The product of this invention, EBM, is unlike the other products cited above which in general are not bioremodelable. EBM is processed in a way that preserves its binding sites for cells and cell-secreted products that make up the extracellular matrix surrounding cells that occupy the scaffold. EBM is also distinguished by the fact that undesirable tissue components, such as DNA, are expressed mechanically from the tissue and that delipidyzing organic solvents are used to reduce the presence of cell and nuclear membranes. EBM does not calcify, making it safe for use in the human body for repair of soft tissues. In addition to its use for soft tissues, EBM can be used as a scaffold for bone repair if treated with an appropriate growth factor, if seeded with bone precursor cells or if occupied by bone forming cells when implanted.
EBM can be used as a tissue-building component with or without cells or signaling complexes for creating human body replacements. It can be used after the addition of signaling molecules, which will further promote tissue repair. It can also be implanted after stem or differentiated cells are seeded into or onto it.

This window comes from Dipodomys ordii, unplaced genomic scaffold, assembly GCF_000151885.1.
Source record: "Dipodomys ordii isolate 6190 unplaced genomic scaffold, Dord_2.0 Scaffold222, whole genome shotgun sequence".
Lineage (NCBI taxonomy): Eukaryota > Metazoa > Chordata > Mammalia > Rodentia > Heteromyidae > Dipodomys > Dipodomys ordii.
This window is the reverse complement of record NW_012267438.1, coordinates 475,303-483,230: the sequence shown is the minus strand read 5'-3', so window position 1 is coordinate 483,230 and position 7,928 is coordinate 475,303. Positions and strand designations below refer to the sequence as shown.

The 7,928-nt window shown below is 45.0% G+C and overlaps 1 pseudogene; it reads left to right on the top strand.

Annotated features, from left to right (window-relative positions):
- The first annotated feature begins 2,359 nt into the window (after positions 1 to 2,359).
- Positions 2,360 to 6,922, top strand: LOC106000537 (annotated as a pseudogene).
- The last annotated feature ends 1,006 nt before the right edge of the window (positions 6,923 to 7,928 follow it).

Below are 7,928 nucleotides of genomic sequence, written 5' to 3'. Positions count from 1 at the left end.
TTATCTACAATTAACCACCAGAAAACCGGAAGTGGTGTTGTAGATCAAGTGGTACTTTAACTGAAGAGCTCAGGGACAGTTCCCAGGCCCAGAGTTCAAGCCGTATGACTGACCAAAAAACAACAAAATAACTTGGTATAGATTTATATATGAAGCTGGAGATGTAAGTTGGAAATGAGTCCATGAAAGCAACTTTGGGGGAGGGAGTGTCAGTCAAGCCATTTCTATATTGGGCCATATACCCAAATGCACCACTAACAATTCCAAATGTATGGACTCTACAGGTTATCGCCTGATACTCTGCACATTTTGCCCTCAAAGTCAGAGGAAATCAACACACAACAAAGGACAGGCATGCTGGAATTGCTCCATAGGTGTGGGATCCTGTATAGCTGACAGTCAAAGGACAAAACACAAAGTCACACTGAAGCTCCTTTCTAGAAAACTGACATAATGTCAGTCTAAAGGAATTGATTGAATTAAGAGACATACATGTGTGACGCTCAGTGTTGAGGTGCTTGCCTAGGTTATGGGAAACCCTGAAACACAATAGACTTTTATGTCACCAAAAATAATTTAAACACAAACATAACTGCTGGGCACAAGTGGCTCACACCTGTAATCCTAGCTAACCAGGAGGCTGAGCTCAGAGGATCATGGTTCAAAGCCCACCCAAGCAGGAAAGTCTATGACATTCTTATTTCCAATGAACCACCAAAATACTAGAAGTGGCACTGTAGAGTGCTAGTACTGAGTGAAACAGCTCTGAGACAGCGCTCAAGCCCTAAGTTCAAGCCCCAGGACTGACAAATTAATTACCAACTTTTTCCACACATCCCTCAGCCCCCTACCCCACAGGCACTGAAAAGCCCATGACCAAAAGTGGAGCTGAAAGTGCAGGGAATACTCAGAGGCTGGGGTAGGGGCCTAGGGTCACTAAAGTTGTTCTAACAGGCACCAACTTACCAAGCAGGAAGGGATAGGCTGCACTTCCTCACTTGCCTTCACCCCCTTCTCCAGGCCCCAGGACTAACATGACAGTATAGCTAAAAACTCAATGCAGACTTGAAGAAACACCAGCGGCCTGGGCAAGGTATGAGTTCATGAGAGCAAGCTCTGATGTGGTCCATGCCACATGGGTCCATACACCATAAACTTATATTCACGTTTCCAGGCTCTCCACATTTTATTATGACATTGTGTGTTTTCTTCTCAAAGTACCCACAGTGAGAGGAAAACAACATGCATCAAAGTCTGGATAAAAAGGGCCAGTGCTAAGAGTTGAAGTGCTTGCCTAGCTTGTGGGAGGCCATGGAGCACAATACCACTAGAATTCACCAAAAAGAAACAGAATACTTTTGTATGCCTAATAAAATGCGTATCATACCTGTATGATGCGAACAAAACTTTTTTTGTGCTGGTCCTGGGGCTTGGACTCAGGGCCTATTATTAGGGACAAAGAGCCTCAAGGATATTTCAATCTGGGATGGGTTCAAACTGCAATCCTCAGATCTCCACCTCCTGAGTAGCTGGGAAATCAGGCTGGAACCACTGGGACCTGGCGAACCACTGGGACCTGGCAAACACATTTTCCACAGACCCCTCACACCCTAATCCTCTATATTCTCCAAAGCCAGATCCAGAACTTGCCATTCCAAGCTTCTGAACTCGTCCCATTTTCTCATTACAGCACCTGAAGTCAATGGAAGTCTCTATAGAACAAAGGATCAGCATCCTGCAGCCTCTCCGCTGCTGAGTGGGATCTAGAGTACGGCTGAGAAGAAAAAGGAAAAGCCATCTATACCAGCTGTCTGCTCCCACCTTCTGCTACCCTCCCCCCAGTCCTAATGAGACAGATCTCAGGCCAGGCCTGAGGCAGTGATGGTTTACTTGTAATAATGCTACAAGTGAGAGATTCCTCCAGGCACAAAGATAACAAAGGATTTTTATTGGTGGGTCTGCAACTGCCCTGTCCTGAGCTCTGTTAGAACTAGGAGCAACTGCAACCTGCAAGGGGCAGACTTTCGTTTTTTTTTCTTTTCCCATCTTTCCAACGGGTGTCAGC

By processing animal tissue, including fetal or neo-natal tissue, by the method embodying the invention, tissue strength is preserved without reducing its intrinsic biological properties or compromising the ability of cells that occupy the tissue to remodel it. In addition to chemical processing, a step of mechanically expressing undesirable tissue components from the tissue is a significant innovation. Additionally, the uniqueness of this invention is that it includes the use of fetal or neo-natal tissue that, depending on age, is much less antigenic than adult tissue. The present invention overcomes the difficulties inherent in the approach to animal tissue use based on glutaraldehyde treatment.